Exclusive: Sen. Johnson Suggests Bobulinski Emails Are Authentic, May Release to Public

Bill Pan
Jan Jekielek

A Senate committee investigating a string of emails about the Biden family's foreign dealings has so far found nothing that could invalidate their authenticity, Sen. Ron Johnson (R-Wis.) told The Epoch Times.

Johnson, who chairs the Senate Homeland Security and Governmental Affairs Committee, confirmed during an interview that in addition to material extracted by a Delaware computer repairman and exposed by The New York Post, the committee has gained access to a new cache of information about lucrative deals overseas involving the family of Democratic presidential nominee Joe Biden.

Johnson told The Epoch Times' "American Thought Leaders" that they recently received evidence provided by Tony Bobulinski, a former business partner of the Bidens.

"We do have access to Tony Bobulinski's information," Johnson confirmed, saying he "provided a thumb drive to our committee yesterday, and we're going through, and we're validating it."

Hunter Biden and his partners brought Bobulinski into a deal in early 2017 with Chinese energy conglomerate CEFC China Energy Company Limited, Bobulinski said during a press conference on Thursday.

Hunter Biden and his associates brought him into the deal to serve as the CEO of SinoHawk LLC, a business entity created to formalize the Biden-CEFC investment partnership, Bobulinski said.

Hunter and James Biden personally introduced Bobulinski to Joe Biden on May 2, 2017, the day before the former vice president spoke at The Milken Institute’s Global Conference, according to Bobulinski. The three discussed the Biden family history and plans for the partnership with the Chinese energy company.

"What I can say about all of those sources, we're continuing to do our due diligence to verify and authenticate the genuineness of those emails," Johnson said. "And to date, we have found nothing that disputes them. All we've found is verification, validation of their authenticity."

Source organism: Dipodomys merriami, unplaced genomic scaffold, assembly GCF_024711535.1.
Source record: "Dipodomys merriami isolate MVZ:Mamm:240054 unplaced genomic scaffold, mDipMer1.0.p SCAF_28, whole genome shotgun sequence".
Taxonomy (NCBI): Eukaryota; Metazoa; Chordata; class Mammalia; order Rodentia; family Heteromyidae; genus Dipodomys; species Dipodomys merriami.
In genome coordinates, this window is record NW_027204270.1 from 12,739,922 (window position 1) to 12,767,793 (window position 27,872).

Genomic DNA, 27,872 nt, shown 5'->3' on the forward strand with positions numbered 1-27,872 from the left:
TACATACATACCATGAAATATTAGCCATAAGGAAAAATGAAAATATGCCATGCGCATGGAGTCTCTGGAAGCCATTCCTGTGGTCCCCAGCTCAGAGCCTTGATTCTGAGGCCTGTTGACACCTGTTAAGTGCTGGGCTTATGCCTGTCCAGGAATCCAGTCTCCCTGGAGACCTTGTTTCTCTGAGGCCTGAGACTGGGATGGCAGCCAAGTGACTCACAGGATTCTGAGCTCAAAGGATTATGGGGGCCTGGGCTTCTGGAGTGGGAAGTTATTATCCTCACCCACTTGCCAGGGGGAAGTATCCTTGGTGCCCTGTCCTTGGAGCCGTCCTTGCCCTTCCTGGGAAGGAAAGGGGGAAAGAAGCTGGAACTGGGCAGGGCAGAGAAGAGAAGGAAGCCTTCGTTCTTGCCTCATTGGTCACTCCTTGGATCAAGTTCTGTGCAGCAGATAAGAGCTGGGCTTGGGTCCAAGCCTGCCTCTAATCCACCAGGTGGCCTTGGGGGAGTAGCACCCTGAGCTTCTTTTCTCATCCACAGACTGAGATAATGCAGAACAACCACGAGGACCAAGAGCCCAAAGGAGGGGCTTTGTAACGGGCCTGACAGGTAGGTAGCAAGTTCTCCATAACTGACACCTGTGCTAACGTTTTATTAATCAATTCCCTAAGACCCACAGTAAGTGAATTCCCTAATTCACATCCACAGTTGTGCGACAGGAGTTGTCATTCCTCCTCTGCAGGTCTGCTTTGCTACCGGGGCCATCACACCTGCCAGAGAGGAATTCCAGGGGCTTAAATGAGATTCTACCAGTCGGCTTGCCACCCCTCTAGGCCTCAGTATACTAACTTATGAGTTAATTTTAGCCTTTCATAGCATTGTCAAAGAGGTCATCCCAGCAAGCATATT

According to Johnson, the committee has re-scheduled its interview with Bobulinski to early next week, allowing him to speak to the FBI first. He also noted that the committee is willing to make public what Bobulinski is going to reveal.

"[Bobulinski] has gotten quite public with this," Johnson said. "When we see things that we think are relevant to what the public needs to see, we'll probably just make that public, but not until we assured that we verified and authenticated whatever it is that we release."

Johnson added that the committee has also obtained information from the Gmail account of Bevan Cooney, a former business partner of Joe Biden's son Hunter Biden.

Cooney, who is currently serving prison time, recently revealed he allowed investigative reporter Peter Schweizer to retrieve 26,000 emails outlining how he in 2011 helped secure a meeting between White House officials and a group of Chinese industrialists.

The Biden campaign has not responded to repeated inquiries about the emails. During a presidential debate on Thursday, he denied allegations that he received money from China, saying, “I have not taken a penny from any foreign source ever in my life."

Johnson said he believes there is far more than what is confirmed at this point, and it "certainly deserves further investigation."

"We just scratched the surface," he said. "I never claimed that our report answered all the questions. Far from it. I think our report raised far more troubling issues and questions than we answered. But that's the first candle."

"I think that we're really looking at three different scandals here," Johnson also said. "I think we're looking at the scandal of the Biden family, international business entanglements."

"The other scandal of the second scandal is literally the suppression of information on the part of the mainstream media, as well as the social media companies," he added.

Last week, Twitter locked the New York Post's account because of its reporting on Hunter Biden's emails. The account of White House press secretary Kayleigh McEnany was also briefly locked after she shared the Post's story. In the latest statement to the New York Post, Twitter said that the newspaper won't regain access to its account until six posts that contain links to Hunter Biden stories are deleted. The Post's account remains frozen at the time of this publication.
Ivan Pentchoukov contributed to this report.